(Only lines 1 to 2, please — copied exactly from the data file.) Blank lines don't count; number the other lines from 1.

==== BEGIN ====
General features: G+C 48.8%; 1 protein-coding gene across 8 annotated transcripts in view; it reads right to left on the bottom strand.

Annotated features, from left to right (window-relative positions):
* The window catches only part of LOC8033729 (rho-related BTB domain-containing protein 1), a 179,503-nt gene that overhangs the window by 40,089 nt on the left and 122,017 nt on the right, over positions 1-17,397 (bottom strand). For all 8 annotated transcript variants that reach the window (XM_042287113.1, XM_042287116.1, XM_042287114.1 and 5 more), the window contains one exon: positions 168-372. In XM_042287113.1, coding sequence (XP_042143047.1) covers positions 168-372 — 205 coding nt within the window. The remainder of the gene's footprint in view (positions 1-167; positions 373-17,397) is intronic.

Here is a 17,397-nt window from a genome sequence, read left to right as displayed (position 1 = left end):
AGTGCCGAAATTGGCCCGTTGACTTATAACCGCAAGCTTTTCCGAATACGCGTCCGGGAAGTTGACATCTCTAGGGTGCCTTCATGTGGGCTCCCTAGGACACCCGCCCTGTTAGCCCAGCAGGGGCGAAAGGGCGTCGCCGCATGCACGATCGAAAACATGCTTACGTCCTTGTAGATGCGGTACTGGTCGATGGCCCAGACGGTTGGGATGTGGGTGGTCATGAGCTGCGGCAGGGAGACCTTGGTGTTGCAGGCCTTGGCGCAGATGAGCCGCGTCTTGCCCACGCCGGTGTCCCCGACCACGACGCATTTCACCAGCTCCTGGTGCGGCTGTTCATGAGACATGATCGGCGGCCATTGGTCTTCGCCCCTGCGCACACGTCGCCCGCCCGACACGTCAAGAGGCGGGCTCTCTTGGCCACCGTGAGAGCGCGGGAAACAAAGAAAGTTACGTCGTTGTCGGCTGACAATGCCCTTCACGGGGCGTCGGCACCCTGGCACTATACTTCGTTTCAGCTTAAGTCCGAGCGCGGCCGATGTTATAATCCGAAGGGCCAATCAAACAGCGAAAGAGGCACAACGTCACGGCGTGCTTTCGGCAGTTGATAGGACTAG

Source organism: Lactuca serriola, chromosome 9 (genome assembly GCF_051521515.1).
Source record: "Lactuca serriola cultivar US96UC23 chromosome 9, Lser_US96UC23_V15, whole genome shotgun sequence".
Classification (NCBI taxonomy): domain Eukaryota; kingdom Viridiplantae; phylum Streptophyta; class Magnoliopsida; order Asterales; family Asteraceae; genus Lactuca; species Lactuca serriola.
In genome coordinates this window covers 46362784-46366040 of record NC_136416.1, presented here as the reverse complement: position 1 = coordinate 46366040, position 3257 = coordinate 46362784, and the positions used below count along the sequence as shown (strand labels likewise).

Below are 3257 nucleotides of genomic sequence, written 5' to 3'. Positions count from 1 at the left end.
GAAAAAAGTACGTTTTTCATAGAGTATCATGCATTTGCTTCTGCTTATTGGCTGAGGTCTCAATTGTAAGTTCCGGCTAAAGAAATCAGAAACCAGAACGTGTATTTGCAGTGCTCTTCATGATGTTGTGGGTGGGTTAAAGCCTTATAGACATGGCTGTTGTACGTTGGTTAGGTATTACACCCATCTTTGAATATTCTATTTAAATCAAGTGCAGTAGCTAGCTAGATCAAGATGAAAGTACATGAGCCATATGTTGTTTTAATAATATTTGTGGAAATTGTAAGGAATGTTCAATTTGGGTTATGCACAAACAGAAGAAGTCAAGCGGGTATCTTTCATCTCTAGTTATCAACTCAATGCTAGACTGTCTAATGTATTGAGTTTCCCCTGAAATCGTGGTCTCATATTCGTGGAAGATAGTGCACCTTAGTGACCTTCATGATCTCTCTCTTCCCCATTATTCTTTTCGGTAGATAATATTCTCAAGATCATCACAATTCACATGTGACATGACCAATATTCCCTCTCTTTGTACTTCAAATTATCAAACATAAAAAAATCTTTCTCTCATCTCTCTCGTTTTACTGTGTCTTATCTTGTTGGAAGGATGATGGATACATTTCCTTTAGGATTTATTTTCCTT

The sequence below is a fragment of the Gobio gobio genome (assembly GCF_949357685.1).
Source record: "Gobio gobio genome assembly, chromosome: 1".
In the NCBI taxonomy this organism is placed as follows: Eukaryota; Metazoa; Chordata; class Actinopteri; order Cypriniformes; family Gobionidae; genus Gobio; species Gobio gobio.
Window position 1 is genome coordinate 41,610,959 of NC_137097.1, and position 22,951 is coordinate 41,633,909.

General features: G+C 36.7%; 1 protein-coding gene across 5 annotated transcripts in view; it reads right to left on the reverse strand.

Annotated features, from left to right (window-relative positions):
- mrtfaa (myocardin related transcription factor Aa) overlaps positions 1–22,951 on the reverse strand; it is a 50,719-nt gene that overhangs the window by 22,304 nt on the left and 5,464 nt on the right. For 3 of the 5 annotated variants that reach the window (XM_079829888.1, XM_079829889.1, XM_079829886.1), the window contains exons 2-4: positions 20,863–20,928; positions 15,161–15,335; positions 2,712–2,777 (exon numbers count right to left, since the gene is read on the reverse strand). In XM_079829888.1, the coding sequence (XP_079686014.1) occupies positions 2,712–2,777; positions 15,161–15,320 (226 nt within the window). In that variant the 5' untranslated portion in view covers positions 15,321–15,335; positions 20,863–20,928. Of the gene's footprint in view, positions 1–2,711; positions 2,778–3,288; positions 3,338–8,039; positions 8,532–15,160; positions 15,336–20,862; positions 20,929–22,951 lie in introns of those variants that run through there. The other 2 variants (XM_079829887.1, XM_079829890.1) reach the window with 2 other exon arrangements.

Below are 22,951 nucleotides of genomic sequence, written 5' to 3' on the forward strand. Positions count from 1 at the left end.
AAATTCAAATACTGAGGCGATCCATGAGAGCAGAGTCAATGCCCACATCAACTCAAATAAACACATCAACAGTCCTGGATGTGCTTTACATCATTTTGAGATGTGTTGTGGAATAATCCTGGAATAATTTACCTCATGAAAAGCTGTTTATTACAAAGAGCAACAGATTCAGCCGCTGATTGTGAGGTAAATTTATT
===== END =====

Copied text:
General features: G+C 48.8%; 1 protein-coding gene across 8 annotated transcripts in view; it reads right to left on the bottom strand.

Annotated features, from left to right (window-relative positions):